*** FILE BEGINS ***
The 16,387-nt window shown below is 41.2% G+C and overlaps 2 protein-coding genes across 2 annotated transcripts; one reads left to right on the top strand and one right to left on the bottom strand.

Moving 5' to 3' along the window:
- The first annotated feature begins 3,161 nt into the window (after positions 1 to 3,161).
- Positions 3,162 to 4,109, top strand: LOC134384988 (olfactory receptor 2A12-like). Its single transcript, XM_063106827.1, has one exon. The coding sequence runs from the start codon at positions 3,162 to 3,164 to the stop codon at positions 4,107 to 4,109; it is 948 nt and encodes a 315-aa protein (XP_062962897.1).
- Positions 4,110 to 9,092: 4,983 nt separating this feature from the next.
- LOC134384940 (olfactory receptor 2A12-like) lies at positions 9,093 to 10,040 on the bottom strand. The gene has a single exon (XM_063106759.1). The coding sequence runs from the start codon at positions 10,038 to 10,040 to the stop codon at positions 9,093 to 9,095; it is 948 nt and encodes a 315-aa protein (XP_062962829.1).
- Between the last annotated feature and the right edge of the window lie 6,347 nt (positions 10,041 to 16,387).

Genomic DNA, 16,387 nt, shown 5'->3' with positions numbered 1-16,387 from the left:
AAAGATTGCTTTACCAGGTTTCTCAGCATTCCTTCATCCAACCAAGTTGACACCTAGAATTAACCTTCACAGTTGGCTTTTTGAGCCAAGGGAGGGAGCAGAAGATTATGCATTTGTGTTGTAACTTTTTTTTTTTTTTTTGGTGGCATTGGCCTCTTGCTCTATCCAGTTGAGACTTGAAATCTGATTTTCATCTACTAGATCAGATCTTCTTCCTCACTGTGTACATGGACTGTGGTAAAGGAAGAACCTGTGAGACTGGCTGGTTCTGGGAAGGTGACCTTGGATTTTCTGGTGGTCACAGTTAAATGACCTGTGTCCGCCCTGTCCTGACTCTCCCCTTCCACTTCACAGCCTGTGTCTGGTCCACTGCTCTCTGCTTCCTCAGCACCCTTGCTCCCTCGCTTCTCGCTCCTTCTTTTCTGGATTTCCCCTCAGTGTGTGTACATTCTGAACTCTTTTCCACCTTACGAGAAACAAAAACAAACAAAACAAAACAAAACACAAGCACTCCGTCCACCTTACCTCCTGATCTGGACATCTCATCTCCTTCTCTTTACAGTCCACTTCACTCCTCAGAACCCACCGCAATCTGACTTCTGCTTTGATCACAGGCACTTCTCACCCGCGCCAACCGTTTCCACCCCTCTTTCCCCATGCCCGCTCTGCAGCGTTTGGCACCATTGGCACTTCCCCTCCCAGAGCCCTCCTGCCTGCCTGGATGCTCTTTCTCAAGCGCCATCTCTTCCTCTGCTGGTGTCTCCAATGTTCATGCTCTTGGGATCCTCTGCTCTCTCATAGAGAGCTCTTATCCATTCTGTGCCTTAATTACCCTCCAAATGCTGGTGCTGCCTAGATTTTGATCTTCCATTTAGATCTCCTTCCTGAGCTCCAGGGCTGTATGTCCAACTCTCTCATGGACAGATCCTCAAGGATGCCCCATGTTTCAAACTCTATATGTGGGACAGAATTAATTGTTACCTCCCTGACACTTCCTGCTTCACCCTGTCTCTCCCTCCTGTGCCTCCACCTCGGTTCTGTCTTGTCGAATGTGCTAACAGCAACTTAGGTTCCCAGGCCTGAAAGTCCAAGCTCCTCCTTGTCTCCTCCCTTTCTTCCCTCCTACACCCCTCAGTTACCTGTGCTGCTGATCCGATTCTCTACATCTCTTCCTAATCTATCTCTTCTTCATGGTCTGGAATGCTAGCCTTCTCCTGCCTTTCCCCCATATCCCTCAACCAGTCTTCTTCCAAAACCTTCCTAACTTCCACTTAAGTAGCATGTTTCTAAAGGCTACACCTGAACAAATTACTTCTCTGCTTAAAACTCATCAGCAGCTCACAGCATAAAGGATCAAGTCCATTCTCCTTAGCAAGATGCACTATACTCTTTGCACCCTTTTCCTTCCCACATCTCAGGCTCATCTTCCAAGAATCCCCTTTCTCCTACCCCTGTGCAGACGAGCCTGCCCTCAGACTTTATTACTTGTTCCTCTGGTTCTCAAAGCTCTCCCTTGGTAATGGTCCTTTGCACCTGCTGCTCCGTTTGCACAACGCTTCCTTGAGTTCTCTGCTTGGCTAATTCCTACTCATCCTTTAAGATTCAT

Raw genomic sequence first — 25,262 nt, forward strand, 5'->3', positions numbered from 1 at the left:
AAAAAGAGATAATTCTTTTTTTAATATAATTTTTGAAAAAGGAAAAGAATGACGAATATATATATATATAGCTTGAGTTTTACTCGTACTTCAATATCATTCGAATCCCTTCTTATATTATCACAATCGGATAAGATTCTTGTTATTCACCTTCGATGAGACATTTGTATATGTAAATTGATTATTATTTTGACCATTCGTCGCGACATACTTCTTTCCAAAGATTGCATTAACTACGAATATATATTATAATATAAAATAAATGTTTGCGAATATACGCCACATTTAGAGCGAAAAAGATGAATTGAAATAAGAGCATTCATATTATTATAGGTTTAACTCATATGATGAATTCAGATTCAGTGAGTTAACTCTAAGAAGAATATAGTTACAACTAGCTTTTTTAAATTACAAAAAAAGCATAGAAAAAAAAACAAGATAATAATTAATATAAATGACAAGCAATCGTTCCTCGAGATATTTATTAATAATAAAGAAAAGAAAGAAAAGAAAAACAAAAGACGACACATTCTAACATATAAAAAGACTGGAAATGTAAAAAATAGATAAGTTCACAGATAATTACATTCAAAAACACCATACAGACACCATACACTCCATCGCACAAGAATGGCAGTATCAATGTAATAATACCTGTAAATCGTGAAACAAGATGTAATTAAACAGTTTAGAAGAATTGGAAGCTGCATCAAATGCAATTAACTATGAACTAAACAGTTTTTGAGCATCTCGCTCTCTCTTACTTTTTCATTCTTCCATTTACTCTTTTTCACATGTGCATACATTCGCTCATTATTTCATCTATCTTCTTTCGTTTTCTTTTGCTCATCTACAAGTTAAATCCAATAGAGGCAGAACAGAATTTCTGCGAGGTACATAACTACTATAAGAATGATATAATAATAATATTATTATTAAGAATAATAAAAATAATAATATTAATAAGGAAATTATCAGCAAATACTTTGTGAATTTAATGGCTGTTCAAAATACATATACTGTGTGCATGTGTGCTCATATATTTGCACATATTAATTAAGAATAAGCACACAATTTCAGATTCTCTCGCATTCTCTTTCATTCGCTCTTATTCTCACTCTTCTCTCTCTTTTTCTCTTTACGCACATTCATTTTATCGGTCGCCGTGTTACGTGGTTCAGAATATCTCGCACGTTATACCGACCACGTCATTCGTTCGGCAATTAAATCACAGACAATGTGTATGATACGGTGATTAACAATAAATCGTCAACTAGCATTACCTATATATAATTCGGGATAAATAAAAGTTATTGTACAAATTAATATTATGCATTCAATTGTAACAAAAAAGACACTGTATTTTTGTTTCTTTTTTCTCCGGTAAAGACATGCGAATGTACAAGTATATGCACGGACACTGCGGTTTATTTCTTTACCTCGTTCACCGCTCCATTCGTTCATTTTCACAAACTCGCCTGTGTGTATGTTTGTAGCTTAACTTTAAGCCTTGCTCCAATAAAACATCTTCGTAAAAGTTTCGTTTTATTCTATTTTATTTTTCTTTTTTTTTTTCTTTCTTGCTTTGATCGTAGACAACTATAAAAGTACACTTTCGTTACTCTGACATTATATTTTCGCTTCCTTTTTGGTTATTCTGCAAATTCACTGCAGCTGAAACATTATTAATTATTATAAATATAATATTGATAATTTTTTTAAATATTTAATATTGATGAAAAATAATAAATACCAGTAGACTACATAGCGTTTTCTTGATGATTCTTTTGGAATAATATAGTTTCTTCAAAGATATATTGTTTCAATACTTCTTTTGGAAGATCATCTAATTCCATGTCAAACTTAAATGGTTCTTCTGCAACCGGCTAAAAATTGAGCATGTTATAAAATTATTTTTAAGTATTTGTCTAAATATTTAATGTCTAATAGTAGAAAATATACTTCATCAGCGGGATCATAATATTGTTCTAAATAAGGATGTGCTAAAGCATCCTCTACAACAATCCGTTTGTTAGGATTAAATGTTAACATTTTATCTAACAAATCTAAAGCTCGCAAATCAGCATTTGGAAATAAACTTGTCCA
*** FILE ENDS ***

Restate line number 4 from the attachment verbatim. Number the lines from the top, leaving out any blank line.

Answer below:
- Positions 3,162 to 4,109, top strand: LOC134384988 (olfactory receptor 2A12-like). Its single transcript, XM_063106827.1, has one exon. The coding sequence runs from the start codon at positions 3,162 to 3,164 to the stop codon at positions 4,107 to 4,109; it is 948 nt and encodes a 315-aa protein (XP_062962897.1).